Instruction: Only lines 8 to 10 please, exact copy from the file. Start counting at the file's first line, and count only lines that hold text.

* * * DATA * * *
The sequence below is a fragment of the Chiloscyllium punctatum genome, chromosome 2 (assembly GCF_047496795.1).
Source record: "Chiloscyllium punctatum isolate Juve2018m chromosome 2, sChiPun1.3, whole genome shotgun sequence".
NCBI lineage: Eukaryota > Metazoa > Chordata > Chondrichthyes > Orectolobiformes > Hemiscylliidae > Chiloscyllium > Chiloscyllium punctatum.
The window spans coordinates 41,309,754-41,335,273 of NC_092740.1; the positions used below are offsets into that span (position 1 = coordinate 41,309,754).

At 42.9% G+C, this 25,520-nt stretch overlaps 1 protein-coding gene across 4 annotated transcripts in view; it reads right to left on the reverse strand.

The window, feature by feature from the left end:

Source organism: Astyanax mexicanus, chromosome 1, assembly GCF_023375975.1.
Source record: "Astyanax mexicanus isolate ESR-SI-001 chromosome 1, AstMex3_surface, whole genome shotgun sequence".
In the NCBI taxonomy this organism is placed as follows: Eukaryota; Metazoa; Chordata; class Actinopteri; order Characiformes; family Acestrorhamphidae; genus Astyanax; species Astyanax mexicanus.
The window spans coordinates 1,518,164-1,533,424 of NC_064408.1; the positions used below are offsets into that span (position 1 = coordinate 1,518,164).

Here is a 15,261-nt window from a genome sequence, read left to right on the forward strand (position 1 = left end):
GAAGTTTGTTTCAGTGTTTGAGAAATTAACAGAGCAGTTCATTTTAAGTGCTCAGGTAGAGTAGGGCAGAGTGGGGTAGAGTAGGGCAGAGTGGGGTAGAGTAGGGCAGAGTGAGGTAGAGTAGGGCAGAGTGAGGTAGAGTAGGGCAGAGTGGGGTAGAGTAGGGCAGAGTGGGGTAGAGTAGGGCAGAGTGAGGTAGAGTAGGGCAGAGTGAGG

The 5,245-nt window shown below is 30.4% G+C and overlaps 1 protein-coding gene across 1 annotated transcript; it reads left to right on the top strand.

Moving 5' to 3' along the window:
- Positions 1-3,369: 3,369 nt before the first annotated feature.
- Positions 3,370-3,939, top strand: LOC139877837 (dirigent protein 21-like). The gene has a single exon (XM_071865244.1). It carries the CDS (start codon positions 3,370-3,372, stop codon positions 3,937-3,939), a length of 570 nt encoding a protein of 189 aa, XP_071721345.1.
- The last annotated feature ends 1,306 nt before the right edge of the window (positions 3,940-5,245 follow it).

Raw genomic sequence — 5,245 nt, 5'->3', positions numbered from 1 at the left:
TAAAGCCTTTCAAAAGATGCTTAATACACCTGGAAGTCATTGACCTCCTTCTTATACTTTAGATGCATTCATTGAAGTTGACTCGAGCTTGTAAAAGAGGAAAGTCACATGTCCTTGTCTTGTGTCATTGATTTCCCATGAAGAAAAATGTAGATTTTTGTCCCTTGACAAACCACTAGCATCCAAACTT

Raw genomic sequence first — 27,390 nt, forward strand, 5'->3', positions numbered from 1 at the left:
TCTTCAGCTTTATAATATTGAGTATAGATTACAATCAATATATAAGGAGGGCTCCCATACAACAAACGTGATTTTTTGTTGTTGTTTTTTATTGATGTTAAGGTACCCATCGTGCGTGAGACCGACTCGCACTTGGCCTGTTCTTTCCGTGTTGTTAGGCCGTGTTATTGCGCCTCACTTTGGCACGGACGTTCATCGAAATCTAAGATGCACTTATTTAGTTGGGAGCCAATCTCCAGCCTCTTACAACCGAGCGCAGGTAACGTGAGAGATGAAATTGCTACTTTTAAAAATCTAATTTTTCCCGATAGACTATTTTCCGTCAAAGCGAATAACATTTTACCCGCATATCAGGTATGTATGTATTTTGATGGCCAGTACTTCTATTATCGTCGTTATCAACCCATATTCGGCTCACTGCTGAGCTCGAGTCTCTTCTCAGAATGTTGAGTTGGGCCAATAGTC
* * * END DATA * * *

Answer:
Source record: "Astyanax mexicanus isolate ESR-SI-001 chromosome 1, AstMex3_surface, whole genome shotgun sequence".
In the NCBI taxonomy this organism is placed as follows: Eukaryota; Metazoa; Chordata; class Actinopteri; order Characiformes; family Acestrorhamphidae; genus Astyanax; species Astyanax mexicanus.
The window spans coordinates 1,518,164-1,533,424 of NC_064408.1; the positions used below are offsets into that span (position 1 = coordinate 1,518,164).